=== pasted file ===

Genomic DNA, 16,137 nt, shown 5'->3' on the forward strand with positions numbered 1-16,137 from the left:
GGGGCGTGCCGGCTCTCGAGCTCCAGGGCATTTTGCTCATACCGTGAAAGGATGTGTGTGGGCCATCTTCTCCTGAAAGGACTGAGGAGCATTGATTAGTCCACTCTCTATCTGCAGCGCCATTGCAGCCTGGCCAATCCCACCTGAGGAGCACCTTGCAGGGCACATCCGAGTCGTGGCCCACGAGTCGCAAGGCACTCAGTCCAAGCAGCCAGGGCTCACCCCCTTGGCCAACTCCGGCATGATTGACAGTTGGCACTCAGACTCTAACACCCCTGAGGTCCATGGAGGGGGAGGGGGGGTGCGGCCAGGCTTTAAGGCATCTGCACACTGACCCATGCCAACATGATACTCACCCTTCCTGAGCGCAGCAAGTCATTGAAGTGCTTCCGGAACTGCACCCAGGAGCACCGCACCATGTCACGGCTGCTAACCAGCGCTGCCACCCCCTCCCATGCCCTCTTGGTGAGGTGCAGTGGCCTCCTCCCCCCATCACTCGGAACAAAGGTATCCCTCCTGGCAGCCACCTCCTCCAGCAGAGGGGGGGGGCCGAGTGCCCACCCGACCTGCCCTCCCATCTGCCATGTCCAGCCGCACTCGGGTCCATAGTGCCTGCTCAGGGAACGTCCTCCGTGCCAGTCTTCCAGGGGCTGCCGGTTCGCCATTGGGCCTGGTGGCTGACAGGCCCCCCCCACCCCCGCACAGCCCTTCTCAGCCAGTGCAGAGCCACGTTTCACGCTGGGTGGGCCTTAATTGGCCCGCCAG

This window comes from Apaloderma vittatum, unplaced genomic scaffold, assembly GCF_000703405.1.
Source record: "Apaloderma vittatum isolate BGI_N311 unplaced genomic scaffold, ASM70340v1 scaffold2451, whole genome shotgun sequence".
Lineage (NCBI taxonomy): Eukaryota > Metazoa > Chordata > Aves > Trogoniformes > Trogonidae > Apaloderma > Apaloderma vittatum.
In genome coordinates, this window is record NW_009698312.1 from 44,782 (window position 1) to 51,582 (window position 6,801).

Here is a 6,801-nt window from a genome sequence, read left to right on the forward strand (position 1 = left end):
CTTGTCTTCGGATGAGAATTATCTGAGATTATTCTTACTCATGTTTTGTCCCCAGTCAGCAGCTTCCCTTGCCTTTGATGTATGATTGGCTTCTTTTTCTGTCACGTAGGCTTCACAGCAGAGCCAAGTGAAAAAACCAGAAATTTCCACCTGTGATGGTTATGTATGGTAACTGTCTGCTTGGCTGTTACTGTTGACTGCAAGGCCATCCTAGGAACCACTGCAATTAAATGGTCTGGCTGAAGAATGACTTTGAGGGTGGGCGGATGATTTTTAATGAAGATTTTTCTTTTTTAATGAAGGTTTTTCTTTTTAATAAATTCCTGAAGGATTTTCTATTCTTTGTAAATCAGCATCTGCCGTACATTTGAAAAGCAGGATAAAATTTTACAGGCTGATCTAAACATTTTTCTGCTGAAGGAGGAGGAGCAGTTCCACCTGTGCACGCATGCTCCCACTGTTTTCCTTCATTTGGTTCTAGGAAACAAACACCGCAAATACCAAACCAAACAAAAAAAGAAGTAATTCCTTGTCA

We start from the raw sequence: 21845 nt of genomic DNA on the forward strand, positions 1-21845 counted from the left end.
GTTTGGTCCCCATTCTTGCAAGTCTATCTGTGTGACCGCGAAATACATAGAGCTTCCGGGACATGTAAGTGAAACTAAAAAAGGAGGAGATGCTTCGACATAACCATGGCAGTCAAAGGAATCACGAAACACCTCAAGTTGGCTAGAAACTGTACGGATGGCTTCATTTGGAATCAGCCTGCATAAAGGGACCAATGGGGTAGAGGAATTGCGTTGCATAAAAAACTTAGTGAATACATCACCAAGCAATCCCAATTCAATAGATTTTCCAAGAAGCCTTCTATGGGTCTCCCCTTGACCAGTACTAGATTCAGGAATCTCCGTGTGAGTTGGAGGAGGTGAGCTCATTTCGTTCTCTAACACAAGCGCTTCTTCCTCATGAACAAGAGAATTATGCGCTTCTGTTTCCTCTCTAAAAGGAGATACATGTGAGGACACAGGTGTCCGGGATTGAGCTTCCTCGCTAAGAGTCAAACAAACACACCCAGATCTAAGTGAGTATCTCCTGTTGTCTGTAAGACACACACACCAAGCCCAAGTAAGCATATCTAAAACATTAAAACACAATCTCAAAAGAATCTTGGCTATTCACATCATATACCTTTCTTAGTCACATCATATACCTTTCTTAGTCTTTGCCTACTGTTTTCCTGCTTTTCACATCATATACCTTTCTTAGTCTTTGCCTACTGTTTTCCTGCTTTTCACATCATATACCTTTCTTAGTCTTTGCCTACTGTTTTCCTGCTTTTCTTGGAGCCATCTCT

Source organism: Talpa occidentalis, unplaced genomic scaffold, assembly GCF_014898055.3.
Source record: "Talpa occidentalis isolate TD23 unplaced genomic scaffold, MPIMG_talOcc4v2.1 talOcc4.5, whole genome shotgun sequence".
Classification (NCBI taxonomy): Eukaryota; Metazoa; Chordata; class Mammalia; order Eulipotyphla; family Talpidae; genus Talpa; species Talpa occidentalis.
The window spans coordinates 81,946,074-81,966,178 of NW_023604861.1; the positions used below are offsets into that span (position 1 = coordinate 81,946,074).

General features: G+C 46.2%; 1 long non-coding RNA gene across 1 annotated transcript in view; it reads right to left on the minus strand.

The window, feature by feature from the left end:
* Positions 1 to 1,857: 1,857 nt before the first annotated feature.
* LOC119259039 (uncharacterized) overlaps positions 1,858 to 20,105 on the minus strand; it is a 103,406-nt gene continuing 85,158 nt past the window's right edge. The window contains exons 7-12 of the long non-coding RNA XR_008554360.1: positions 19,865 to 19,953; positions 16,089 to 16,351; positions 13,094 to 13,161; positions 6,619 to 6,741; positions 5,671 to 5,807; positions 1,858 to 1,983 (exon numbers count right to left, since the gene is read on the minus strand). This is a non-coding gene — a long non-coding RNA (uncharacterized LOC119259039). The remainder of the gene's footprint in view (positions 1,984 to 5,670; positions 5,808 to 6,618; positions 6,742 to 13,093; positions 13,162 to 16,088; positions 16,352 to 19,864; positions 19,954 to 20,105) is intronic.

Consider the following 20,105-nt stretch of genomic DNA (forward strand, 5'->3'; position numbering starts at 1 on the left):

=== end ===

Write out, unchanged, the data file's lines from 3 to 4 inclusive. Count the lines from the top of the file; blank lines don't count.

This window comes from Apaloderma vittatum, unplaced genomic scaffold, assembly GCF_000703405.1.
Source record: "Apaloderma vittatum isolate BGI_N311 unplaced genomic scaffold, ASM70340v1 scaffold2451, whole genome shotgun sequence".